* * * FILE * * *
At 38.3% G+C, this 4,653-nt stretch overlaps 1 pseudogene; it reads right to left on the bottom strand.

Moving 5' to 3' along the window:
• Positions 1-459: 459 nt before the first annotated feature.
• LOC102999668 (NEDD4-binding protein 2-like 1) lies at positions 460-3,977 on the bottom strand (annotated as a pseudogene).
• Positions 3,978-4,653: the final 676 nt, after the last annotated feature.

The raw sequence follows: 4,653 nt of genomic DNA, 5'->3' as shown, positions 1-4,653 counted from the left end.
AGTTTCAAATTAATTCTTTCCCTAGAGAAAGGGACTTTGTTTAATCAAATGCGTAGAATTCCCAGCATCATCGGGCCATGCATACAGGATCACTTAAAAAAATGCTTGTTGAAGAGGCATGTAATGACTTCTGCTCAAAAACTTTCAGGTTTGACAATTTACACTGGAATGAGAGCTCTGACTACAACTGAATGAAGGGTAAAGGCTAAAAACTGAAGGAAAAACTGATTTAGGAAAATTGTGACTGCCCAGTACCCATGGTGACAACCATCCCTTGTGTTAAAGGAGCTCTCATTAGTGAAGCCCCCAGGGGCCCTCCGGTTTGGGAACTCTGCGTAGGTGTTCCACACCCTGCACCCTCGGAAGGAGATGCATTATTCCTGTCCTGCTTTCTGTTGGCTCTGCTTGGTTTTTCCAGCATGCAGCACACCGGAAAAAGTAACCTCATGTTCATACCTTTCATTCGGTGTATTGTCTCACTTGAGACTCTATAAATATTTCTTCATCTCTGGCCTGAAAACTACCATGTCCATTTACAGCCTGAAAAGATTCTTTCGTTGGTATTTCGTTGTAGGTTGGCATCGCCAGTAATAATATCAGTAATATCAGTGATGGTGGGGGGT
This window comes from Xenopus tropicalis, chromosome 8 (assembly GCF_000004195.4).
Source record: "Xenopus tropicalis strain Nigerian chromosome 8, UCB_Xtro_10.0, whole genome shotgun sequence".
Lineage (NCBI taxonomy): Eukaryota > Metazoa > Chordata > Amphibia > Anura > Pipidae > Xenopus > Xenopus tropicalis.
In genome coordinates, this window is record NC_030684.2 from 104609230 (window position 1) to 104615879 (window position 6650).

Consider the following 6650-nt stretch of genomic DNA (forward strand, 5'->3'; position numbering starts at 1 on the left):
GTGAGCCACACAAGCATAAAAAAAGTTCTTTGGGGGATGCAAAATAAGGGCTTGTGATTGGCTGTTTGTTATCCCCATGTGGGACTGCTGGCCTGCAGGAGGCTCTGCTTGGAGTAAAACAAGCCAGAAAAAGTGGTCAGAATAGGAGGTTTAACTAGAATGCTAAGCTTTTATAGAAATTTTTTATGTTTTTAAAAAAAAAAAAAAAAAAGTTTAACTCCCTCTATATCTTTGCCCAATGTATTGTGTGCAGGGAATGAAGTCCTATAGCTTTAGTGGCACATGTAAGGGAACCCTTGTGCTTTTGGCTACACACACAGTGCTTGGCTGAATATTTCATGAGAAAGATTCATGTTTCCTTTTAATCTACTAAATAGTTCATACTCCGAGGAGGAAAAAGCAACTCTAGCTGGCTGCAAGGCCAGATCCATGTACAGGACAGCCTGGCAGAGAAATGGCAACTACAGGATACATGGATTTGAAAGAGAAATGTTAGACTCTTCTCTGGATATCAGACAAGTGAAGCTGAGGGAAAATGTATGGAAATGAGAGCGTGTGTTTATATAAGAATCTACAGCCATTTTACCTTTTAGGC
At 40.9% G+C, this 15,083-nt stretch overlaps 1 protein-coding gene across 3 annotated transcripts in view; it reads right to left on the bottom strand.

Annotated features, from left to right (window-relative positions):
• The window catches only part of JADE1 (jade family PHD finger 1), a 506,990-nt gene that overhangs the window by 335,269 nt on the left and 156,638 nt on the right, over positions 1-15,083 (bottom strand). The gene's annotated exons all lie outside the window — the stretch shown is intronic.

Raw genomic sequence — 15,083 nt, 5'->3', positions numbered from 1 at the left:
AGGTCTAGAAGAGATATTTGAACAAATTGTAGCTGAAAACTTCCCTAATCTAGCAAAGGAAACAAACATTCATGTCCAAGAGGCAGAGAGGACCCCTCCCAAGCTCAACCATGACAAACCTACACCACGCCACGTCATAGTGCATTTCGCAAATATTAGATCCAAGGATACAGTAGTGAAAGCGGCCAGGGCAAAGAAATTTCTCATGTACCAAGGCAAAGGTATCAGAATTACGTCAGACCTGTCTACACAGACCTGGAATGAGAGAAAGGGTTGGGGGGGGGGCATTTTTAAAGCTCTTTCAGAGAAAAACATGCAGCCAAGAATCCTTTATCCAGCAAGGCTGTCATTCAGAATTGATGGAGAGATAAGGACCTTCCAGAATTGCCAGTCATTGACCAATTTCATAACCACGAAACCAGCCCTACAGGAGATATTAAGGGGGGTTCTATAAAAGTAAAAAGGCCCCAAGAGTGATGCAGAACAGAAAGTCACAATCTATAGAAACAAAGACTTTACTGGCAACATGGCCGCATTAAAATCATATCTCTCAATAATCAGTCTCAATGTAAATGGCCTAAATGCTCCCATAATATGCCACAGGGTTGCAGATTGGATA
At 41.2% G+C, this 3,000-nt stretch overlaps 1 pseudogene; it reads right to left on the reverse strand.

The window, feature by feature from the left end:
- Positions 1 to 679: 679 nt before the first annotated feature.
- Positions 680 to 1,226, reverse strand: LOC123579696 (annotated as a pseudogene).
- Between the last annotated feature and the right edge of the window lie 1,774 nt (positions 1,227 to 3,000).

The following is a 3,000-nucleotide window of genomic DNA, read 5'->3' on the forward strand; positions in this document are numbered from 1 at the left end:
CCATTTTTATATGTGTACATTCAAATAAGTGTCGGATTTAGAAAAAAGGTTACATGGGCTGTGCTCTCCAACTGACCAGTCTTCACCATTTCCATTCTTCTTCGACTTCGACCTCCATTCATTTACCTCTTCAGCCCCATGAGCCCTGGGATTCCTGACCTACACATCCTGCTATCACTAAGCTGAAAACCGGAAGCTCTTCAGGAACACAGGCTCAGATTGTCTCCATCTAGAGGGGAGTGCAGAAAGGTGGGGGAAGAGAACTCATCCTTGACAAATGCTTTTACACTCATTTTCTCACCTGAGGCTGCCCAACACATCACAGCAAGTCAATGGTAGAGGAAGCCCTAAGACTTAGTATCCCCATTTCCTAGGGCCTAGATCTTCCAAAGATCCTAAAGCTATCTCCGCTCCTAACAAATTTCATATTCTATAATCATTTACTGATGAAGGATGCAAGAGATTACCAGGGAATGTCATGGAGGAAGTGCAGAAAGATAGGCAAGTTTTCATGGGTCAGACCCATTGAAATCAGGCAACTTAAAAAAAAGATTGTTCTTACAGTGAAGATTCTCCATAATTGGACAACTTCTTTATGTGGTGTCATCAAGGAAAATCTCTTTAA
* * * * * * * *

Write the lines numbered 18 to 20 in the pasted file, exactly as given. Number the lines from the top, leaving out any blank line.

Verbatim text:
AGGTCTAGAAGAGATATTTGAACAAATTGTAGCTGAAAACTTCCCTAATCTAGCAAAGGAAACAAACATTCATGTCCAAGAGGCAGAGAGGACCCCTCCCAAGCTCAACCATGACAAACCTACACCACGCCACGTCATAGTGCATTTCGCAAATATTAGATCCAAGGATACAGTAGTGAAAGCGGCCAGGGCAAAGAAATTTCTCATGTACCAAGGCAAAGGTATCAGAATTACGTCAGACCTGTCTACACAGACCTGGAATGAGAGAAAGGGTTGGGGGGGGGGCATTTTTAAAGCTCTTTCAGAGAAAAACATGCAGCCAAGAATCCTTTATCCAGCAAGGCTGTCATTCAGAATTGATGGAGAGATAAGGACCTTCCAGAATTGCCAGTCATTGACCAATTTCATAACCACGAAACCAGCCCTACAGGAGATATTAAGGGGGGTTCTATAAAAGTAAAAAGGCCCCAAGAGTGATGCAGAACAGAAAGTCACAATCTATAGAAACAAAGACTTTACTGGCAACATGGCCGCATTAAAATCATATCTCTCAATAATCAGTCTCAATGTAAATGGCCTAAATGCTCCCATAATATGCCACAGGGTTGCAGATTGGATA
At 41.2% G+C, this 3,000-nt stretch overlaps 1 pseudogene; it reads right to left on the reverse strand.

The window, feature by feature from the left end: